Specimen Collection: Serum, Plasma, or Blood
Draw blood in the color-coded vacutainer tube indicated in the alphabetical test listing. For serum or plasma, draw approximately 2 1/2 times the requested volume. For serum, allow the blood to clot at least ten minutes and separate by centrifugation. For plasma and whole blood, completely fill the vacutainer whenever possible to eliminate dilution from the anticoagulant or preservative and immediately mix the blood by gently and thoroughly inverting the tube five to ten times. Separate plasma by centrifugation. Transfer the serum, plasma or whole blood to a plastic transport tube (see Pediatric Specimen Tubes below).
Specimen Collection: Urine
Most urine chemistry tests require a 24-hour collection. Record on the test request
form any medications that the patient is receiving. If a preservative is required,
it is important that the designated preservative be in the urine collection container
at the start of the collection. When the 24-hour urine output is less than 1 liter,
4 grams of boric acid can be used when boric acid is the specified preservative
or 10 mL of 6N HCl can be used when HCl is specified. The patient (or responsible
individual) should be cautioned that the preservative may be toxic and caustic,
and not to spill or discard the preservative.
On the day of the collection, discard the first morning urine void, and begin the collection after this void. Collect all urine for the next 24 hours so that the morning urine void on the second day is the final collection. Measure the total 24-hour urine volume. Record this volume on the test request form and on the urine transport vial (see Pediatric Specimen Tubes below). Transfer the requested volume into the labeled urine transport vial. Do not send the entire urine collection.
Pediatric Specimen Tubes
Pediatric color-coded Vacutainer tubes are provided to facilitate special handling.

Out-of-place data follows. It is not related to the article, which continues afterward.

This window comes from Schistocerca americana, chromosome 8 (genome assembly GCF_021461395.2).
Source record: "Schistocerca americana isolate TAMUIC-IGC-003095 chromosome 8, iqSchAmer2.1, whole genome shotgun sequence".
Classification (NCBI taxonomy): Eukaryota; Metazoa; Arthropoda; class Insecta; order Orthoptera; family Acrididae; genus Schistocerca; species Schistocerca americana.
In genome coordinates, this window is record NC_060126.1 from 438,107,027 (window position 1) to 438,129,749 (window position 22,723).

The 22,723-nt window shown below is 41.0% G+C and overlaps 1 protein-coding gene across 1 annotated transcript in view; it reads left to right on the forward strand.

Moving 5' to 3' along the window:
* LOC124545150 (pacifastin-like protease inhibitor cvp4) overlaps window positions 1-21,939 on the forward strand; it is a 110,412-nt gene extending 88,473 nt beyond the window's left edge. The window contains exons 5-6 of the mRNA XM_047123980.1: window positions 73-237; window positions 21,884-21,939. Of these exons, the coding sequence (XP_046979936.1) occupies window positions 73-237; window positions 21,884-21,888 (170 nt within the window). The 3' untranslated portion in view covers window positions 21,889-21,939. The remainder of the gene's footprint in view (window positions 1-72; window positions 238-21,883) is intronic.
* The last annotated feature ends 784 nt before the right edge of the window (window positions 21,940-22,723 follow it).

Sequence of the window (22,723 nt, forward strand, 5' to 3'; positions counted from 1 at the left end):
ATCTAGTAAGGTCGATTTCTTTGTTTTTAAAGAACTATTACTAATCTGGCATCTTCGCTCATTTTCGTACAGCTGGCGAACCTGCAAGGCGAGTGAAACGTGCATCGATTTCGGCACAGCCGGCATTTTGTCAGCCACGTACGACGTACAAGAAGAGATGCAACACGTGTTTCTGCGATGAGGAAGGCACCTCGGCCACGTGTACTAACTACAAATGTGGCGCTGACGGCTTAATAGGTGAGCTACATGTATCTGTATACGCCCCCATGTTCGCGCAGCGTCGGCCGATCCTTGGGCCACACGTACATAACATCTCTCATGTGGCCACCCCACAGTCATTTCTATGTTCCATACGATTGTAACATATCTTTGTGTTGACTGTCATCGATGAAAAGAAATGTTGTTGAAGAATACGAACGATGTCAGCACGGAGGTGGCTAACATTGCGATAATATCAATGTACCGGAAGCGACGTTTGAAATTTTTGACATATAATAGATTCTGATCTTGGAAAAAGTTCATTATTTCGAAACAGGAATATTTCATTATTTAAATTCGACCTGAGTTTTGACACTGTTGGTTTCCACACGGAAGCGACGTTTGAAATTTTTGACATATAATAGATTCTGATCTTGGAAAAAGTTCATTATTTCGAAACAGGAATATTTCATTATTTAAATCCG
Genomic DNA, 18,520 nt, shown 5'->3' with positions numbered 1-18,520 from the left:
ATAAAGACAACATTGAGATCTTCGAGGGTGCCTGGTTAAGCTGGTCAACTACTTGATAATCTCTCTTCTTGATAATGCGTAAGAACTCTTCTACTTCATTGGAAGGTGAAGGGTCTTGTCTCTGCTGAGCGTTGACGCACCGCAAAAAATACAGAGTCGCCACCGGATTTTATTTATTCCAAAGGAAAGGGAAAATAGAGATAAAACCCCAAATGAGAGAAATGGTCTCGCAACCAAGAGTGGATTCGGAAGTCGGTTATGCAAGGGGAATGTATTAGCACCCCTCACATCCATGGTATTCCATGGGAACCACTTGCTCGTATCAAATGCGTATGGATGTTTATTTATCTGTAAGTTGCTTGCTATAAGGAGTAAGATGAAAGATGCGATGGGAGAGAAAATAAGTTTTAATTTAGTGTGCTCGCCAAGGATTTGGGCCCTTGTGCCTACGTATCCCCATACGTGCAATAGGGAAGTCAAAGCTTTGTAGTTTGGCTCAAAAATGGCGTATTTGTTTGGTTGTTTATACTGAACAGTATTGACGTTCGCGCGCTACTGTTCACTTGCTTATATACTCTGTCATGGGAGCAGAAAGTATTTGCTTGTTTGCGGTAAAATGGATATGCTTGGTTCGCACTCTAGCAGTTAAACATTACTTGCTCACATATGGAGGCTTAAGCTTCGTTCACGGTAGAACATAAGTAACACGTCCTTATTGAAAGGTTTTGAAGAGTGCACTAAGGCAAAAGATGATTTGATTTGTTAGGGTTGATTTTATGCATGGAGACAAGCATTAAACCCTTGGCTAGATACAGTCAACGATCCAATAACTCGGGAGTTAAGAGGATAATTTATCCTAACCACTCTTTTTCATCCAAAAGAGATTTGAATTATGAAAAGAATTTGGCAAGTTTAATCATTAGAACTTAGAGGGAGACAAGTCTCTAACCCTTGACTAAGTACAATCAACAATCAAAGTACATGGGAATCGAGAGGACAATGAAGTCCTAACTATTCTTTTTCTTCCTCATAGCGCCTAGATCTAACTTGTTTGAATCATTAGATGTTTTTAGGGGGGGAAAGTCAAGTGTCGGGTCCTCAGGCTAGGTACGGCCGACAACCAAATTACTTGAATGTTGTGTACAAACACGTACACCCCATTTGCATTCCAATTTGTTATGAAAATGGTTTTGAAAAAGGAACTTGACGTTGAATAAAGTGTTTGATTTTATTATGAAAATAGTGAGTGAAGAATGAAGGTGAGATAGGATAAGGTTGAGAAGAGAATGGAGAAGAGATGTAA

Special small conical tubes with screw caps are provided to prevent evaporation
of small volume samples. These tubes will hold up to 1.5 mL of specimen. Standard
Quest Diagnostics specimen transfer tubes should be used for larger volume samples.
For urine specimens, use Quest Diagnostics urine vials. For those tests requiring
specimens be protected from light, amber vials for serum or urine may be obtained
by calling client supplies.
We generally request 1 tube per test to avoid delays in processing and to expedite turnaround time. To minimize specimen volume requirements for small children, however, only one tube is required even when multiple tests are ordered.
Each tube or container should be labeled as follows:
- Patient Name
- Patient Date of Birth*
- Client Name
- Client/Patient #
- Date of Collection
- Time of Collection
- Test Codes Ordered
For pediatric specimen tubes, wrap the label around the tube just below the screw cap so the ends of the label adhere to each other and the information stipulated above can be read. When using the standard tubes, affix the label lengthwise down the tube. Special yellow tube labels for pediatric samples will further identify each specimen.
It is important to indicate patient age so that appropriate reference ranges can be assigned for reporting purposes. The patient’s age may also assist the technologist in choosing the appropriate initial sample dilution for the assay.